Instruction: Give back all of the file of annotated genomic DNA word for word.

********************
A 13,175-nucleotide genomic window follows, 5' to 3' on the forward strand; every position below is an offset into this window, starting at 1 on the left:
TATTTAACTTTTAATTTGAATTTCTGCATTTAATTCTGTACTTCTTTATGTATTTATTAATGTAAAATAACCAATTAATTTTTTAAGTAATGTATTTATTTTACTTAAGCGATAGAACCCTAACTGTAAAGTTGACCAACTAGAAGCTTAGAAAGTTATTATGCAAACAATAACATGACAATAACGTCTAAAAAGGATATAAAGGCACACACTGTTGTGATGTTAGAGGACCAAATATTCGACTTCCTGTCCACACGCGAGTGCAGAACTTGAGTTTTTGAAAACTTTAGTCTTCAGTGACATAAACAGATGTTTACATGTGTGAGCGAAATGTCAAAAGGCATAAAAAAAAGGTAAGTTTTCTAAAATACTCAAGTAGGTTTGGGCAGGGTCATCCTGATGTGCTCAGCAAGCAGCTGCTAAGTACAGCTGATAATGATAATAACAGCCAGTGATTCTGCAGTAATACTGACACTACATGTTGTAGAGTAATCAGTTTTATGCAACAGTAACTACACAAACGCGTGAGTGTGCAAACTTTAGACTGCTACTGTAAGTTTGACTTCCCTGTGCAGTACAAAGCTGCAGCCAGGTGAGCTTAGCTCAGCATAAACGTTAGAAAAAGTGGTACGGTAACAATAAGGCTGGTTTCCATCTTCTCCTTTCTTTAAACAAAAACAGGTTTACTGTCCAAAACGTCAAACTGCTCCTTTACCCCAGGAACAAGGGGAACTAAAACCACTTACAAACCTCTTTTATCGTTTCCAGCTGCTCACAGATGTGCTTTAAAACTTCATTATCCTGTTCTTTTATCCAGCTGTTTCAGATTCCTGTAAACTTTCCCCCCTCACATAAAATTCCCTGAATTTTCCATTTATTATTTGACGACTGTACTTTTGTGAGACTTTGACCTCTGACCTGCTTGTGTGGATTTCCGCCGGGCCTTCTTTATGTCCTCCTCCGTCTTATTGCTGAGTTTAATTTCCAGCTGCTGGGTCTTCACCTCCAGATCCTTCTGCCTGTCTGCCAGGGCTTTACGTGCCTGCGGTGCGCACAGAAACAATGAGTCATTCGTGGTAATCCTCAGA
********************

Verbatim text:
A 13,175-nucleotide genomic window follows, 5' to 3' on the forward strand; every position below is an offset into this window, starting at 1 on the left:
TATTTAACTTTTAATTTGAATTTCTGCATTTAATTCTGTACTTCTTTATGTATTTATTAATGTAAAATAACCAATTAATTTTTTAAGTAATGTATTTATTTTACTTAAGCGATAGAACCCTAACTGTAAAGTTGACCAACTAGAAGCTTAGAAAGTTATTATGCAAACAATAACATGACAATAACGTCTAAAAAGGATATAAAGGCACACACTGTTGTGATGTTAGAGGACCAAATATTCGACTTCCTGTCCACACGCGAGTGCAGAACTTGAGTTTTTGAAAACTTTAGTCTTCAGTGACATAAACAGATGTTTACATGTGTGAGCGAAATGTCAAAAGGCATAAAAAAAAGGTAAGTTTTCTAAAATACTCAAGTAGGTTTGGGCAGGGTCATCCTGATGTGCTCAGCAAGCAGCTGCTAAGTACAGCTGATAATGATAATAACAGCCAGTGATTCTGCAGTAATACTGACACTACATGTTGTAGAGTAATCAGTTTTATGCAACAGTAACTACACAAACGCGTGAGTGTGCAAACTTTAGACTGCTACTGTAAGTTTGACTTCCCTGTGCAGTACAAAGCTGCAGCCAGGTGAGCTTAGCTCAGCATAAACGTTAGAAAAAGTGGTACGGTAACAATAAGGCTGGTTTCCATCTTCTCCTTTCTTTAAACAAAAACAGGTTTACTGTCCAAAACGTCAAACTGCTCCTTTACCCCAGGAACAAGGGGAACTAAAACCACTTACAAACCTCTTTTATCGTTTCCAGCTGCTCACAGATGTGCTTTAAAACTTCATTATCCTGTTCTTTTATCCAGCTGTTTCAGATTCCTGTAAACTTTCCCCCCTCACATAAAATTCCCTGAATTTTCCATTTATTATTTGACGACTGTACTTTTGTGAGACTTTGACCTCTGACCTGCTTGTGTGGATTTCCGCCGGGCCTTCTTTATGTCCTCCTCCGTCTTATTGCTGAGTTTAATTTCCAGCTGCTGGGTCTTCACCTCCAGATCCTTCTGCCTGTCTGCCAGGGCTTTACGTGCCTGCGGTGCGCACAGAAACAATGAGTCATTCGTGGTAATCCTCAGA